BWCA Entry Point, Route, and Trip Report Blog

July 22 2017

Entry Point 27 - Snowbank Lake

Snowbank Lake entry point allows overnight paddle or motor (25 HP max). This entry point is supported by Kawishiwi Ranger Station near the city of Ely, MN. The distance from ranger station to entry point is 24 miles. Access is a boat landing or canoe launch at Snowbank Lake. Many trip options for paddlers. This area was affected by blowdown in 1999.

Number of Permits per Day: 8
Elevation: 1191 feet
Latitude: 47.9716
Longitude: -91.4326
Snowbank Lake - 27

Snowbank/Ima/Thomas

by GSP
Trip Report

Entry Date: August 22, 2008
Entry Point: Snowbank Lake
Number of Days: 10
Group Size: 2

Trip Introduction:
Second trip of the year with a new canoe and area new to my paddling partner.

Day 1 of 10


Friday, August 22, 2008 Churchguide made it to Mankato about 4:30 pm. We dropped my dog at his babysitter for the week and went to Scheels and Gander Mountain to look at things we didn't need and had supper at Culvers. Everything was packed and loaded on/in the pickup by 9pm and we slept until 3am. We headed towards the Twin Cities before traffic began picking up. We stopped in Hinkley to have pecan carmel rolls at Tobie's and continued north. Our next destination was Spring Creek Outfitters and exchanging canoes. We bought a Wenonah Champlain in the spring and found it to be stable but hard to handle in big winds and did not cut the waves. I had spotted a Mad River tandem in the shed on the first trip and asked Chuck about the possibility of exchanging them. The MR was a Borealis only made in 2003. Chuck said it needed to have ribs to prevent oil canning, which they were willing to install. We exchanged canoes for $100 more with a new portage yoke/seat. We headed toward Ely and checked into VNO, bought a new water bottle and hat and put our things in the bunkhouse before going for pizza. Later that night Lynn brought another group over to the bunkhouse and they introduced themselves and shared they were headed to Quetico for a week. CG slept soundly but I was awake all night.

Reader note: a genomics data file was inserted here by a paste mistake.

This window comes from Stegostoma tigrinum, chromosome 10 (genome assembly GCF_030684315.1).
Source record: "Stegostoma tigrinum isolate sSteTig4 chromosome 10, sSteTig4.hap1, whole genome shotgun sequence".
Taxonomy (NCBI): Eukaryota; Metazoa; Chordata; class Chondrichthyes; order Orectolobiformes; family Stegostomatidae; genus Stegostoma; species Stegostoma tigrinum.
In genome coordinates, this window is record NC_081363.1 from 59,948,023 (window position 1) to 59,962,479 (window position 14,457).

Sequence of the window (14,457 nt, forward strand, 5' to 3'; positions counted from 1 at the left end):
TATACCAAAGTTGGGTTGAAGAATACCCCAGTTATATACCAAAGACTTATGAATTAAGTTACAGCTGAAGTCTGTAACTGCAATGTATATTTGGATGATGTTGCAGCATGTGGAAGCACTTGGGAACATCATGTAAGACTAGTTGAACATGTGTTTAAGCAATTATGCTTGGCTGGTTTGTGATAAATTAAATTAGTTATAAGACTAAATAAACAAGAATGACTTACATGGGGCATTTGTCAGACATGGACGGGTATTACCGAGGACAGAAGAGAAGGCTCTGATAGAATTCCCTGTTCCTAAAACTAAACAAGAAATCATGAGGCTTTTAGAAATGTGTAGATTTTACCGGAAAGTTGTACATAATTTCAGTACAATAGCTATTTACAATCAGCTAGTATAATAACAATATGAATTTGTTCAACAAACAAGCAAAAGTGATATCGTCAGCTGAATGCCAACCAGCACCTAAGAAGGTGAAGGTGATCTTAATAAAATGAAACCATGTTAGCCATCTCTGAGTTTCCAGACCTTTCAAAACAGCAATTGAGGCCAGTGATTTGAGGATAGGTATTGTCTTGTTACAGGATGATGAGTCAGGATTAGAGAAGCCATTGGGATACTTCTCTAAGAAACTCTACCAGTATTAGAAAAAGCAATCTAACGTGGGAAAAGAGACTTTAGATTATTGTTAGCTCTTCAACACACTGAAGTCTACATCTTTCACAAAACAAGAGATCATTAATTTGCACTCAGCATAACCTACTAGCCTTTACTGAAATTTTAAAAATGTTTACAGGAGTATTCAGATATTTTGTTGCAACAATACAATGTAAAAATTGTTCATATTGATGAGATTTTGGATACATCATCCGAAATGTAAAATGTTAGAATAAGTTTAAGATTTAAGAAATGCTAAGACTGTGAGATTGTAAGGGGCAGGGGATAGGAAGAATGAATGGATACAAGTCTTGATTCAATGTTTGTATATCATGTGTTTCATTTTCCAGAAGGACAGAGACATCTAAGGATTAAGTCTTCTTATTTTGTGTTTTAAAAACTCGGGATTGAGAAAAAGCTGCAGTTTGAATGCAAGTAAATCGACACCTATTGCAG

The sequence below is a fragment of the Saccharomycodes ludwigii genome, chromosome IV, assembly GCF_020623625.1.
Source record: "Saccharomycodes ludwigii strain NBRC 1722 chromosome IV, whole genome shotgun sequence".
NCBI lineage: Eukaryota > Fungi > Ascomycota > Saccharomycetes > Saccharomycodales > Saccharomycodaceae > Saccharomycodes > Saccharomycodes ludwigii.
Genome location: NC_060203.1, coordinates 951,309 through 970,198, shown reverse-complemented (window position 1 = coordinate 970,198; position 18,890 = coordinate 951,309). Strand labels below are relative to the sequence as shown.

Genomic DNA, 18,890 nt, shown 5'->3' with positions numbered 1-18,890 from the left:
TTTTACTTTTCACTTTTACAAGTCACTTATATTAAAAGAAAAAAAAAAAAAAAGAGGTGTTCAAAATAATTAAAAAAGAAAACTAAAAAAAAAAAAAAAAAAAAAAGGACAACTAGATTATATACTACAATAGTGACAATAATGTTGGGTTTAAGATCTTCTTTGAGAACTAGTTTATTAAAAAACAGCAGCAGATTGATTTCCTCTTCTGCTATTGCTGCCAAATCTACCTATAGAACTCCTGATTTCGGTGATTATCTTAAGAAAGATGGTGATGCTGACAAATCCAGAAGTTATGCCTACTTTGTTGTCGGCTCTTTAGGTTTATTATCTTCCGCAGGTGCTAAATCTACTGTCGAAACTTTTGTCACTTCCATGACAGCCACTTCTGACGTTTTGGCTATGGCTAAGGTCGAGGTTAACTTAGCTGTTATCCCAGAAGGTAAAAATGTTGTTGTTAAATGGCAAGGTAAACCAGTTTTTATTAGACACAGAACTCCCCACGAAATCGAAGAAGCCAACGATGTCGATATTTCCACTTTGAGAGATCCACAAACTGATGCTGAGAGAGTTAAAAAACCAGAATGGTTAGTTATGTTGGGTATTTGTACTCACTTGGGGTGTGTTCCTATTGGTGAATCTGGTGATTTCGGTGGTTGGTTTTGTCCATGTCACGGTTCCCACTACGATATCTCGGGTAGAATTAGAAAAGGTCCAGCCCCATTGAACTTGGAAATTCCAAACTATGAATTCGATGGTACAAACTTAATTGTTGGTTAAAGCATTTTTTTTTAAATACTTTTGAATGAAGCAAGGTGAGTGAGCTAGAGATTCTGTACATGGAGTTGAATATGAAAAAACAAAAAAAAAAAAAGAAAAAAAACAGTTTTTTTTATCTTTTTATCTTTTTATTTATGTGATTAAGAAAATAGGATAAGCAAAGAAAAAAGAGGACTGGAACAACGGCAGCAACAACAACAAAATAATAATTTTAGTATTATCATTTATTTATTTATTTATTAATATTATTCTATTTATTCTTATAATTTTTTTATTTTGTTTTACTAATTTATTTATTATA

[paragraph break]  

 



Day 2 of 10


Saturday, August 23, 2008 Getting up and 5:30 we headed over to the office and got coffee and then next door to the gas station for breakfast. Ohh, someone in the other group left their shoes out over night so I filled the toes with toilet paper. We took a leisurely pace to Snowbank Lake and arrived about 6:15am and started to unload the new canoe and heading across the lake. The wind was starting to blow from the SSW and we were taking the 140rd portage into Disappointment Lake. It had been almost 15 yrs since the last time I had done the portage and remembered why quickly. The portage seems to go up and up and up then down and up and down and up, but is mostly open and rocky. We were trying to make it in 1 1/2 trips but this quickly changed to 2 trips. CG did more than his fair share and I was following him as he headed across with a pack and canoe. I had all my gear in one pack or on one pack, which I regreted within 60 rods. I was doing ok, huffing and puffing up the hills, knee feeling ok after surgery this spring when it happened. I slipped and fell on my side, didn't hurt my knee but was turtled. I was on my back legs sticking straight out and unable to rollover. My chest strap was on tight and there was no way I could roll over. It took me several minutes to get the strap loose and get out of the shoulder straps. I was glad no one showed up with a camera. I stripped weight off the pack and continued on my way and would come back for the second load. Getting to the other side CG was patiently waiting and I explained my predictament and we headed back to get the final pack and my pack. The high humidity made it difficult for me to get my breath, since I have scarring on my lungs from medical treatments during the first year I tripped with CG. One portage down and 5 to go for the day.